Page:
May 19, 2010

On telling bedtime stories to Ms4

As a father one of my favourite things is bedtime stories with my daughters. Reading is not just something I love to do, but something I've done since I was very very little. Legend has it I was reading my first proper books at 5 and upon entering proper school at a little over 6 was bringing my own Famous Five and Secret Seven Books to the class library because "the ones already there were only for babies".

At least that's how I remember it. My mother may dispute this.

Normally at bedtime we have stories ranging from 10 Little Rubber Ducks by Eric Carle to Reading is Great to Miffy. Tonight at bedtime was more than subtly different. Ms4 asked me if I could read one of my books to her.

Now I've tried this before, The Hobbit has been produced and paragraph one of page one was attempted with indifference. Since we've had kids the opportunity to retake the steps of my boyhood hero has been one of the things I've looked forward to immensely. So imagine my horror some months back when it was rejected out of hand at the first attempt.

Since that failure I've sustained myself with an almost convincing argument; they were just too young.

My first reaction tonight was it was going to be the perfect opportunity to reacquaint my offspring with Hobbits & Dragons, Wizards & Dwarfs as described so vividly in the prose of the erstwhile Mr. Tolkien.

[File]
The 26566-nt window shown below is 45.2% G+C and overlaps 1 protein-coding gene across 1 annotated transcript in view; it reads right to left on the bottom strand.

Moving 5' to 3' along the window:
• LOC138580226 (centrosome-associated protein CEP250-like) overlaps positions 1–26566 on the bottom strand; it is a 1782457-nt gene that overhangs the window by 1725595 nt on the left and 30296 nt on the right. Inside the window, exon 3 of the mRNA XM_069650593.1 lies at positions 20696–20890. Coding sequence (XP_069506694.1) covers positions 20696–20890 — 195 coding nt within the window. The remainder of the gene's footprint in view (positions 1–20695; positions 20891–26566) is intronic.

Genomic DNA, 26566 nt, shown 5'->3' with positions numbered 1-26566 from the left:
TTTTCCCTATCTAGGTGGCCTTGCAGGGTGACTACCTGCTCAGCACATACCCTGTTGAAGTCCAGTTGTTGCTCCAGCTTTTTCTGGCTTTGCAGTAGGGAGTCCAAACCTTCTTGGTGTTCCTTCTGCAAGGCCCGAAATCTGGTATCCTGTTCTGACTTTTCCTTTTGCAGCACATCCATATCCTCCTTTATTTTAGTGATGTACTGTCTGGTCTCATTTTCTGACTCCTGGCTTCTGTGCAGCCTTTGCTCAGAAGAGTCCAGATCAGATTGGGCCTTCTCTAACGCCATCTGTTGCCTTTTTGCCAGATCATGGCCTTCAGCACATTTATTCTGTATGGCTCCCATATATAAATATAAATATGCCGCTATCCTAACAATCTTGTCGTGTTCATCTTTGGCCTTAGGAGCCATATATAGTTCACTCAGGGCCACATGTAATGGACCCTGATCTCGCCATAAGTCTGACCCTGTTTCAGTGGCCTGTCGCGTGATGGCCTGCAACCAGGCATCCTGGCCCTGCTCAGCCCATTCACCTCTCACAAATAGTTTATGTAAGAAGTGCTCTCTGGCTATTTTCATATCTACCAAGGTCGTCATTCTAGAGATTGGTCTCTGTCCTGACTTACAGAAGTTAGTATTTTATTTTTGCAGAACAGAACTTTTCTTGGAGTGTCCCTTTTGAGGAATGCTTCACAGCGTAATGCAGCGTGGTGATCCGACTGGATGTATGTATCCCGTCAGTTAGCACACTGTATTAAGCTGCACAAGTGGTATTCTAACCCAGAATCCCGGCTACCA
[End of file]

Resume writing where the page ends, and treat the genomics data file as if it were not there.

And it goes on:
Imagine my surprise when the first book which came out of the shelf was The Perfect Gift for a Man. Unhesitatingly I joined it with a couple of other books (including the fantabulous Room on the Broom), grabbed a cup of Milk for Ms4 and sat down with her to read.

Cuddles ensued, accompanied by the prose of a certain Ms. Annik Skelton.

I'm pretty sure Ms4 had no idea about most of what I was reading, so the descriptions of Blood, Guts, sewing people on the kitchen floor, sexually transmitted diseases and certifying corpses with Daddy at 5 would hopefully have gone right over her head.

While The Perfect Gift for a Man was a Perfect Gift from Gavin Heaton to me, because I wrote a post for the Manweek initiative from ReachOut Australia. However I nervously chose not to submit for the book and hadn't read all of the stories in it previously. Telling Neekatron's story to my little girl while I read it for the first time seemed amazingly inspired to me.

Because if my girls ever feel they can hold me up as the standard for all men who ever enter their life, as Annik does with her dad, I'd be the proudest Dad alive.

1 comment:

  1. I love Annik's story. Her Dad must indeed to be proud. Wonder if she has shared the story with him yet!